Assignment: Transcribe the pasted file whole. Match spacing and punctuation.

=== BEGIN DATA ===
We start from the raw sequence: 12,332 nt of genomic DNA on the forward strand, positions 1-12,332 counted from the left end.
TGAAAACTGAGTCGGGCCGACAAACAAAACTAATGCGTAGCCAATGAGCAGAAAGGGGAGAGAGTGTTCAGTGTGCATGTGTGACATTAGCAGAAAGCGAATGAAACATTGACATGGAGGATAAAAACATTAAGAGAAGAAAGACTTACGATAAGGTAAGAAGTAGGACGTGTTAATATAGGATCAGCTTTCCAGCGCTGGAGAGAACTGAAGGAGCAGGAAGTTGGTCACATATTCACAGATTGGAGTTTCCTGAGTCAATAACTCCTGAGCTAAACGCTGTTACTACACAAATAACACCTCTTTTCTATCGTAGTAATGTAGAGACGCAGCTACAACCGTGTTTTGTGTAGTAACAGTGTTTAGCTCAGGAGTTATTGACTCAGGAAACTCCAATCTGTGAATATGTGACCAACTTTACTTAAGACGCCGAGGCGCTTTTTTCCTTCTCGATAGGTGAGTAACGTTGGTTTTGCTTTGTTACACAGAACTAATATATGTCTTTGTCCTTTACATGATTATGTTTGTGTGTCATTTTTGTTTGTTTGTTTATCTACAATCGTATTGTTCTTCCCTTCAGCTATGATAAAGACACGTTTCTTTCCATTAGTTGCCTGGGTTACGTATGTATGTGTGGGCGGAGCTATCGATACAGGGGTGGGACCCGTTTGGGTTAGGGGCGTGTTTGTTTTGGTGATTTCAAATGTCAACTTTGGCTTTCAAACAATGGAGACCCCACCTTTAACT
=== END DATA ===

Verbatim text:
We start from the raw sequence: 12,332 nt of genomic DNA on the forward strand, positions 1-12,332 counted from the left end.
TGAAAACTGAGTCGGGCCGACAAACAAAACTAATGCGTAGCCAATGAGCAGAAAGGGGAGAGAGTGTTCAGTGTGCATGTGTGACATTAGCAGAAAGCGAATGAAACATTGACATGGAGGATAAAAACATTAAGAGAAGAAAGACTTACGATAAGGTAAGAAGTAGGACGTGTTAATATAGGATCAGCTTTCCAGCGCTGGAGAGAACTGAAGGAGCAGGAAGTTGGTCACATATTCACAGATTGGAGTTTCCTGAGTCAATAACTCCTGAGCTAAACGCTGTTACTACACAAATAACACCTCTTTTCTATCGTAGTAATGTAGAGACGCAGCTACAACCGTGTTTTGTGTAGTAACAGTGTTTAGCTCAGGAGTTATTGACTCAGGAAACTCCAATCTGTGAATATGTGACCAACTTTACTTAAGACGCCGAGGCGCTTTTTTCCTTCTCGATAGGTGAGTAACGTTGGTTTTGCTTTGTTACACAGAACTAATATATGTCTTTGTCCTTTACATGATTATGTTTGTGTGTCATTTTTGTTTGTTTGTTTATCTACAATCGTATTGTTCTTCCCTTCAGCTATGATAAAGACACGTTTCTTTCCATTAGTTGCCTGGGTTACGTATGTATGTGTGGGCGGAGCTATCGATACAGGGGTGGGACCCGTTTGGGTTAGGGGCGTGTTTGTTTTGGTGATTTCAAATGTCAACTTTGGCTTTCAAACAATGGAGACCCCACCTTTAACT